Gig workers, though, aren’t employees of the apps, no matter how many hours of service they provide. That means that even if gig work is their only form of income, and even if that all of work is done on behalf of one app, the workers get none of the benefits of full-time employment. They’re on their own for such things as health insurance, retirement plans and unemployment insurance. They also don’t qualify for worker’s compensation if they are injured on the job.

Enter flexible benefits plans. They offer access to health care, vision and dental plans at pooled rates — generally cheaper than individual pricing — plus, in Stride’s case, they also offer such things as savings accounts and tax guidance. And they are not tied to employment, so they can follow people from gig to gig.

Their benefit — and their distinction from individual, private healthcare plans — is in volume, said Caden Rosenbaum, senior policy advocate for the Libertas Institute, a Lehi-based think tank. Rosenbaum was the lead voice advocating SB233, and presented the bill alongside Johnson during the 2023 session.

“On the private market, you’re just one person,” Rosenbaum said. “The pool is a lot smaller, and the rates are higher.”

Such plans are not new — Stride has been around for a decade. But until recently, only workers paid into them.

Jeff Worthington, president of Utah’s AFL-CIO, said he’s skeptical companies will contribute. Why would they, he said, when their business model is founded on access to contract labor that does not require such contributions?

Worthington also said there’s a chance companies who do opt-in will use it as an excuse to cut back on full-time employees.

“It sounds like a way of putting someone on the payroll at 30 hours instead of 40,” he said — the legal threshold for providing employee benefits.

Lang and Rosenbaum don’t see it that way. It’s good business, they said, to create better working environments, even for contract workers. The ones that do will attract more, and better, talent.

“There’s always competition between platforms to get people on the apps,” Rosenbaum said.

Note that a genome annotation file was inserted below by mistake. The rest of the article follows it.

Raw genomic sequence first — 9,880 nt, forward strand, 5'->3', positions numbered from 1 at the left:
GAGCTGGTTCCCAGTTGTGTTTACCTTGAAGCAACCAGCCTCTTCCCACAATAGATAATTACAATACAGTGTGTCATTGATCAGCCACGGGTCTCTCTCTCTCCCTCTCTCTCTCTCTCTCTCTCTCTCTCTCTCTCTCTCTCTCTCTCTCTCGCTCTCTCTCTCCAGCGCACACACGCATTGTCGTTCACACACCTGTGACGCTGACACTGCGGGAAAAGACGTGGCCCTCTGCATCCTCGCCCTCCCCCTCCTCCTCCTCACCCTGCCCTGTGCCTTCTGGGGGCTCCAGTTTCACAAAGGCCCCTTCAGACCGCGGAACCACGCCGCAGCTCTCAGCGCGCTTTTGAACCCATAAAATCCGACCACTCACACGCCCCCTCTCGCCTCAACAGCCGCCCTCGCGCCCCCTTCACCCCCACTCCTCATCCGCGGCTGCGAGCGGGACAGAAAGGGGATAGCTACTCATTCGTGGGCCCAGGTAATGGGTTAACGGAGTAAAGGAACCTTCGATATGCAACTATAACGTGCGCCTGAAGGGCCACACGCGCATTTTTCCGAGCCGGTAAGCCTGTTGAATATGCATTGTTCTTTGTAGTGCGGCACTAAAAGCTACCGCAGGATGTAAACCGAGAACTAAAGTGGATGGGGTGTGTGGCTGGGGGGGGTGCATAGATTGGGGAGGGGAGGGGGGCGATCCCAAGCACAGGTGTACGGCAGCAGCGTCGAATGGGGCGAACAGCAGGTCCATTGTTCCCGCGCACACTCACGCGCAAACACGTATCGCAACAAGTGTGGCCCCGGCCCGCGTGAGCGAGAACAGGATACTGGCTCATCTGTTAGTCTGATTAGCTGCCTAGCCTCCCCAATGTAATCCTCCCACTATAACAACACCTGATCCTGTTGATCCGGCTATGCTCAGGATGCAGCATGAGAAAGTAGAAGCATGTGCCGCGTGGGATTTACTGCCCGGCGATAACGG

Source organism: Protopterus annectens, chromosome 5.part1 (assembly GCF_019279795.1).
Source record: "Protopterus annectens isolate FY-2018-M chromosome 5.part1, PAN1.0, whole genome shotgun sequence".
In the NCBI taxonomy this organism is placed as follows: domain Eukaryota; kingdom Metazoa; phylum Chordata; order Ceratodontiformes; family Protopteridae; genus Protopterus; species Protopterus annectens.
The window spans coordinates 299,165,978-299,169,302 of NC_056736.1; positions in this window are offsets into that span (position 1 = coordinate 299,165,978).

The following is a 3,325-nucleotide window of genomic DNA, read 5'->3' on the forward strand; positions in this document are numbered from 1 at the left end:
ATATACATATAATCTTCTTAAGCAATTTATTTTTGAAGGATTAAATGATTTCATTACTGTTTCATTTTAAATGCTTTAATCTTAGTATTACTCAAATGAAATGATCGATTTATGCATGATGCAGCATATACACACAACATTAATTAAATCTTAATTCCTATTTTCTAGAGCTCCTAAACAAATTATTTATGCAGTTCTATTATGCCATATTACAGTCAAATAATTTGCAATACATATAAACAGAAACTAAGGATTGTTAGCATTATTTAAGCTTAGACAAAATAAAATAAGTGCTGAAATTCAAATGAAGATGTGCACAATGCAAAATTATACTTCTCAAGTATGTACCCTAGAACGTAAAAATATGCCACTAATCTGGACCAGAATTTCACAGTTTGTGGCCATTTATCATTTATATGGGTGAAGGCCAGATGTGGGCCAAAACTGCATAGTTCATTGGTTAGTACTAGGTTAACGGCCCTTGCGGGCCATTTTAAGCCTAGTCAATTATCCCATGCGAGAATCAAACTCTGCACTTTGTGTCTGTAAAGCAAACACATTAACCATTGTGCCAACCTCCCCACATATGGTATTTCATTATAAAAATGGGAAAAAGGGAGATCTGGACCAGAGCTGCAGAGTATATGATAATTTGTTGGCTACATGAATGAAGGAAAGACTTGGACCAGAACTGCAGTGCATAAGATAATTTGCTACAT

Plus, Lang said, it’s the “right thing to do.”

Shipt said in a statement that it “takes pride in exploring solutions to enhance the financial well-being of platform-based workers while preserving the flexibility and independence they desire,” and it was excited to pilot the program in Utah.

The future of work

In Utah, some 36% of working adults have used such apps to earn an income, according to a report from the Flex Association, an advocacy group that represents app-based platforms. There were 64,000 app-based workers in the state in 2022.

Worthington is not convinced the gig economy is here to stay. It’s “trendy” he said, but as a union guy, Worthington said he thinks people will eventually wise up to the realities of employee benefits.

“What I’m seeing ... is an uptick in younger people wanting to become unionized or work for a union company because they see the benefits of having benefits,” Worthington said. “It doesn’t take but one trip to the hospital [for] the bell to go off.”

Lang and Rosenbaum disagree. It’s why Lang created Stride, he said, and why he and Rosenbaum both advocate for workforce legislation that matches the era. (Lang is part of a Flexible Workforce Working Group that, in partnership with Libertas, lobbied the Utah legislature to pass SB233.)

“This is about the future of work,” Lang said. “The future of work is now.”

Rosenbaum said he thinks the gig economy will grow, but it will also evolve. Luxurious Uber rides now offer such extras as massage seats, fancy lighting, music — providing not just a ride, but an experience.

“This is their business,” Rosenbaum said. “It’s not really gig work, it’s self-employment... having the flexibility of being your own boss, I think that’s empowering for a lot of people.”

Rosenbaum said he hopes employers and lawmakers can keep up with the changes.

“You can duke it out on more important questions,” he said — questions like how to classify gig workers and what legal protections they deserve. “But the workers are somewhere in between, just waiting.”

Shannon Sollitt is a Report for America corps member covering business accountability and sustainability for The Salt Lake Tribune. Your donation to match our RFA grant helps keep her writing stories like this one; please consider making a tax-deductible gift of any amount today by clicking here.